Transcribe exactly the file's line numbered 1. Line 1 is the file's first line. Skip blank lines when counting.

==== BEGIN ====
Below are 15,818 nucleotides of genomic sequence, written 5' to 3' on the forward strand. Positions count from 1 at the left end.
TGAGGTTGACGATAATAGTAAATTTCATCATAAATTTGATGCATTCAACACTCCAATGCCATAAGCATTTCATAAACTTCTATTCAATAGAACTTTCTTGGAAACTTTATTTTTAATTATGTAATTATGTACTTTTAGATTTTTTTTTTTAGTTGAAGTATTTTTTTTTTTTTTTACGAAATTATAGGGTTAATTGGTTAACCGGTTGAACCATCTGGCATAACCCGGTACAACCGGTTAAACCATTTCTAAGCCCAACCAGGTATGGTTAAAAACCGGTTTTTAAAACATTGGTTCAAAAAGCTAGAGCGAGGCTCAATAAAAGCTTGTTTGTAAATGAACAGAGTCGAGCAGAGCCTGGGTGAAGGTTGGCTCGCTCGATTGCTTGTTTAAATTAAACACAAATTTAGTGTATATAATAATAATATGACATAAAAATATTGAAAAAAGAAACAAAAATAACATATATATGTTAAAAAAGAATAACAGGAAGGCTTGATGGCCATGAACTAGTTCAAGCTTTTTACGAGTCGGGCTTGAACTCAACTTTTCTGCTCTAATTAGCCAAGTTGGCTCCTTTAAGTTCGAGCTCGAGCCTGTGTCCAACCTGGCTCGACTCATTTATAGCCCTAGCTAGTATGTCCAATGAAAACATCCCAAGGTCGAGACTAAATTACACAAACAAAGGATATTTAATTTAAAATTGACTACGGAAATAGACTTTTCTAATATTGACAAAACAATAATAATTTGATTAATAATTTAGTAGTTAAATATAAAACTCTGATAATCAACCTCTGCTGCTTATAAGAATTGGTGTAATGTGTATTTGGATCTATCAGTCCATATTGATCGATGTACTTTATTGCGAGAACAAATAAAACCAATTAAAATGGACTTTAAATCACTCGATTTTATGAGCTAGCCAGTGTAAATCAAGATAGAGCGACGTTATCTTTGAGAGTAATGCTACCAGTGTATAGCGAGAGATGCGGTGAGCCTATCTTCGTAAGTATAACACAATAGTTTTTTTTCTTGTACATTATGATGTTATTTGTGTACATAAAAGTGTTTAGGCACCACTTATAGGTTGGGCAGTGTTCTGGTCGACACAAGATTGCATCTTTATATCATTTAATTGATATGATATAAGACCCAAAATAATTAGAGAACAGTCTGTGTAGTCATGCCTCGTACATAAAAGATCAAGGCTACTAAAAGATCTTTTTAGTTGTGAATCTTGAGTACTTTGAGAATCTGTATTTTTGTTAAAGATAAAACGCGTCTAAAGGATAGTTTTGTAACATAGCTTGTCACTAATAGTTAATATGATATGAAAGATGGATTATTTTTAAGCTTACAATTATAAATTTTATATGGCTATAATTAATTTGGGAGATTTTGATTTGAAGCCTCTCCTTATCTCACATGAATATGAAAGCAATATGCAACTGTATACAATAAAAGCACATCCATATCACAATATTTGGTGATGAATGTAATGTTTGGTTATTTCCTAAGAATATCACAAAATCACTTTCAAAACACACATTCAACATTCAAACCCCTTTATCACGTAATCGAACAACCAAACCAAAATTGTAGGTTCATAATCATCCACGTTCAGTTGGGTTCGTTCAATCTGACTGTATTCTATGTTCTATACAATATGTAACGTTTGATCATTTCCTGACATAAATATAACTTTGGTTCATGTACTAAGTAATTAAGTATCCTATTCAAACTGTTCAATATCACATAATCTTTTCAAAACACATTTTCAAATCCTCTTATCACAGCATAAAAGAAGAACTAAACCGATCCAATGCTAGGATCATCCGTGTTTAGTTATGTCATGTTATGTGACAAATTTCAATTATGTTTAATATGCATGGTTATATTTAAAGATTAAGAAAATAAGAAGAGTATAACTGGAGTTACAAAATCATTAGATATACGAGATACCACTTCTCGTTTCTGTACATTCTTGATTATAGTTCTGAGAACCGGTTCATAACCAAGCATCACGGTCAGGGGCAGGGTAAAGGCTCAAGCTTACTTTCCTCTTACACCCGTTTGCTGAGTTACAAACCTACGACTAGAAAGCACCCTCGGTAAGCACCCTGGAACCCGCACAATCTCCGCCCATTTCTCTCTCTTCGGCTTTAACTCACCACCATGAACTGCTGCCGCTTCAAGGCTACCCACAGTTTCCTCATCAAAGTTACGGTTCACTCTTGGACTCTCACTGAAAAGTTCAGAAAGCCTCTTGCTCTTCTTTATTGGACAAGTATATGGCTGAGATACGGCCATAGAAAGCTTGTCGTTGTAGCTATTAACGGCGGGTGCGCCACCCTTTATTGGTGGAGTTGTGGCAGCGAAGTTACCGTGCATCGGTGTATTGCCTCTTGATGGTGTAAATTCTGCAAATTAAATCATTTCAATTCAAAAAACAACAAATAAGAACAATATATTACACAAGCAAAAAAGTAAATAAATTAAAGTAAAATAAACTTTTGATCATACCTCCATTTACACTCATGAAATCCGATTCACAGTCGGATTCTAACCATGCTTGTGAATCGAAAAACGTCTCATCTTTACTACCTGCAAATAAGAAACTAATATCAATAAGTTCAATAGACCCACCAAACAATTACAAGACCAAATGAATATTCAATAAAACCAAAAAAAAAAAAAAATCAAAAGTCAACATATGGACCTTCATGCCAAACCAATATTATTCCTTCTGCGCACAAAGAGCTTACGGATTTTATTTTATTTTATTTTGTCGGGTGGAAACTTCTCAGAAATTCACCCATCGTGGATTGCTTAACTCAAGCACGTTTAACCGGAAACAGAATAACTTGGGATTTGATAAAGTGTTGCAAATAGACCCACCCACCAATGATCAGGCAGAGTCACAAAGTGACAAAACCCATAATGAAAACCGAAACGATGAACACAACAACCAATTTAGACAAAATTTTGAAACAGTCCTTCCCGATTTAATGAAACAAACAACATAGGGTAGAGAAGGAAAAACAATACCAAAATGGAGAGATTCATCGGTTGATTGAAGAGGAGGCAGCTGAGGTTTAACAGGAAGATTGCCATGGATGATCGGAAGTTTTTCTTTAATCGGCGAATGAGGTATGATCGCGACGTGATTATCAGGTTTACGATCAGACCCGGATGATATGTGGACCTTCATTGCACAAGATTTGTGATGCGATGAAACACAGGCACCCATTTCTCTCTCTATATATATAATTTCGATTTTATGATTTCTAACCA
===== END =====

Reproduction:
Below are 15,818 nucleotides of genomic sequence, written 5' to 3' on the forward strand. Positions count from 1 at the left end.